School of Performing Arts

Postgraduate research in Music

PhD Part-time 8 years, Full-time 4 years

Now is a great time to start your postgraduate research degree as loans are now available to help ease the cost of study at this level.

Now is a great time to start your postgraduate research degree as loans are now available to help ease the cost of study at this level.

  • Institute Code W75
  • UCAS Code
  • Entry Requirements View
  • Fees View
  • Start Date(s) Variable start date
  • Award PhD
  • Study Mode Part-time, Full-time
  • Course Length Part-time (8 years), Full-time (4 years)
  • Campus Location Walsall Campus
  • School School of Performing Arts

Why choose this course?

Now is a great time to start your postgraduate research degree as loans are now available to help ease the cost of study at this level. For more information please see the following web page: https://www.gov.uk/doctoral-loan.

Currently, the Faculty has three funded PhD studentships avaiable. See the following for details: https://www.findaphd.com/search/ProgrammeDetails.aspx?PGID=3970

Thank you for your interest in pursuing a research degree with the Faculty of Arts. We will be delighted to discuss your area of interest with you but, before doing so, it is important to determine whether or not we can offer research supervision in your chosen area.

The aim of our research programmes is to give each student the best possible foundation from which to launch further research and career development. We help our students to develop the relevant research skills and methods and also support the development of related skills such as IT, presentation and career planning.

This approach, together with the relevant research expertise and resources support the completion of high-quality research degree programmes.

Details of current and recent research degree topics include:

Music

  • Musical interaction, particularly the design of digital musical instruments and new interfaces for learning abstract musical concepts and skills; Audio synthesis, particularly analogue/digital hybrid approaches and procedural audio for video games; The histories of live electronic music
  • Composition; Compositional analysis; Historical and contextual studies
  • Computer Modelling and Auralization/Virtual Acoustics; Acoustic Measurement in situ; Architectural Acoustics; Acoustics in Heritage Sites;
    Acoustics and Psychoacoustics; Perceptual Evaluation of Auralization
  • Composition; experimental composition, particularly process-oriented approaches; Experimental music; Contemporary music; Minimalism and reductionism in music, and related perceptual and temporal experiences; Psychoacoustics, perception and cognition; Experimental approaches to notation; Microtonality and tuning systems; Minimal and process visual art; Contemporary performance practice.
  • Minimalist Music, particularly archival research into the music of Steve Reich; assessment in Performing Arts.
  • The role of Instrumental music teachers in higher education.
  • Choral direction; Music Education; Eighteenth Century English Music; Improvisation; Church Music; Song writing (Oxford University Press, Sing Up); Piano performance (Lola Perrin Performance Hub commission 2013)

 

What happens on the course?

Additional Information

Everything you need to know about this course!

Location Mode Fee Year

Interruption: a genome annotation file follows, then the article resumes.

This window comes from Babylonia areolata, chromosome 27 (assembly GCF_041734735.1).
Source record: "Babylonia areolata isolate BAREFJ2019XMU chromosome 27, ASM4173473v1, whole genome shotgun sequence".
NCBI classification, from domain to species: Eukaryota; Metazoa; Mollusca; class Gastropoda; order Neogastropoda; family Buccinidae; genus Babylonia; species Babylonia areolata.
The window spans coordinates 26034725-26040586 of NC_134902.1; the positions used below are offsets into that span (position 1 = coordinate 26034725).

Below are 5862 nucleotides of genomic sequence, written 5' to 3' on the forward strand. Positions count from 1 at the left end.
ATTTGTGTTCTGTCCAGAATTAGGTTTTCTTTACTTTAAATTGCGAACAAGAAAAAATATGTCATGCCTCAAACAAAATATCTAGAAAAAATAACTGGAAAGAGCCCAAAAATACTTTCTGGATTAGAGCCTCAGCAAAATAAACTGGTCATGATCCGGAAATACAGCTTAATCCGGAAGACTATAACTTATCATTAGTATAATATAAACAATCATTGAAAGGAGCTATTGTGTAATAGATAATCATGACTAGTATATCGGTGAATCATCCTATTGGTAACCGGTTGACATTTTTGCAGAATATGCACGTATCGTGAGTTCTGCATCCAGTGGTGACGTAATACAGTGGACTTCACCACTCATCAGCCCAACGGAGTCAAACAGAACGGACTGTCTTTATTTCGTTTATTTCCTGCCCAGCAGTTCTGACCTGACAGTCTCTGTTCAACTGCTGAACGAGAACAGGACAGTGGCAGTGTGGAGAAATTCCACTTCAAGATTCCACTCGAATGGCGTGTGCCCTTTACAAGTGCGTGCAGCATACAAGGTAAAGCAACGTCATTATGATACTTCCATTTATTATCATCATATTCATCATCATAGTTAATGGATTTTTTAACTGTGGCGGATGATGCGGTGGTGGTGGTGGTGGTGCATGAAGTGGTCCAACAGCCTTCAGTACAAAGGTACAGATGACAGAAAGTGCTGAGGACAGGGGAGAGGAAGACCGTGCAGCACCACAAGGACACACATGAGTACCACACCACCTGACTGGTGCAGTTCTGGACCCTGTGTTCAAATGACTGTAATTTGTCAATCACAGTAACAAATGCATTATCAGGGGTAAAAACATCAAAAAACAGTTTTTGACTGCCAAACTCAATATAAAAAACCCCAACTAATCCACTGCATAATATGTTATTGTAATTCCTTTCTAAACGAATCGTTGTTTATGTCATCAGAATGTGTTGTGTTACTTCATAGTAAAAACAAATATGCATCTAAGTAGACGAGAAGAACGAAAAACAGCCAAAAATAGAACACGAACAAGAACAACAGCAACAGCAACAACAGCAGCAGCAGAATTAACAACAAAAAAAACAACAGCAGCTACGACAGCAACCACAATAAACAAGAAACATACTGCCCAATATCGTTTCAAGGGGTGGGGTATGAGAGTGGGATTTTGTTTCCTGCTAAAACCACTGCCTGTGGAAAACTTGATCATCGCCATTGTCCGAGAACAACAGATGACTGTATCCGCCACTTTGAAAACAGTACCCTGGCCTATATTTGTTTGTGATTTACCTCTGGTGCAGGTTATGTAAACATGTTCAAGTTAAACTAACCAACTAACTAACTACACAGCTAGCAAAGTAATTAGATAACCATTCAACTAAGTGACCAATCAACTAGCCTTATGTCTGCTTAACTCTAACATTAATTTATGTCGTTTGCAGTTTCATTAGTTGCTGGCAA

Home/EU Full-time £4260 per year 2019-20
Home/EU Part-time £2130 per year 2019-20
International Full-time £12950 per year 2019-20
International Part-time £6350 per year 2019-20

The University is committed to a transparent fee structure, with no hidden costs, to help you make an informed decision. This includes information on what is included in the fee and how fees are calculated and reviewed

Applicants for a research degree shall normally hold either:

• a first or upper second class honours degree, or   • a master’s degree, or   • evidence of prior practice or learning that is accepted by the Dean of Research.   An Applicant whose entry award was not delivered in English, or non-native speaker of English shall be required to demonstrate proficiency in English at least to the level of an IELTS score of 7.0 or its equivalent to be registered as a Research Degree student.  

The University also offers a range of Bursaries and Scholarships in addition to other financial support packages

Tuition Fees Loan: If you wish, you can take out a Government Student Loan which covers the full course fee. You pay it back once you’ve left university and your income is more than £25,725 (from April 2019). More information on repayments can be found at: repayments.
It’s available to eligible full-time higher education students and does not depend on family income.

The amount of the Tuition Fees Loan is paid directly to the University of Wolverhampton by the Student Loan Company.

Visit student finance on the gov.uk website to find out more.

Self-funding: If you don’t want to take out a loan to pay your fees, you might want to take advantage of the University’s scheme to pay by instalments: see How to Pay.The funding available to you depends on when you started your studies and if you have been to University previously.

For more information please contact the Gateway.

Financial Hardship: Students can apply to the Dennis Turner Opportunity Fund (https://www.wlv.ac.uk/study-here/money-matters/financial-support/dennis-turner-opportunity-fund/) for help with course related costs however this cannot be used for fees or to cover general living costs.

Telephone

01902 32 22 22

Email

enquiries@wlv.ac.uk

Online

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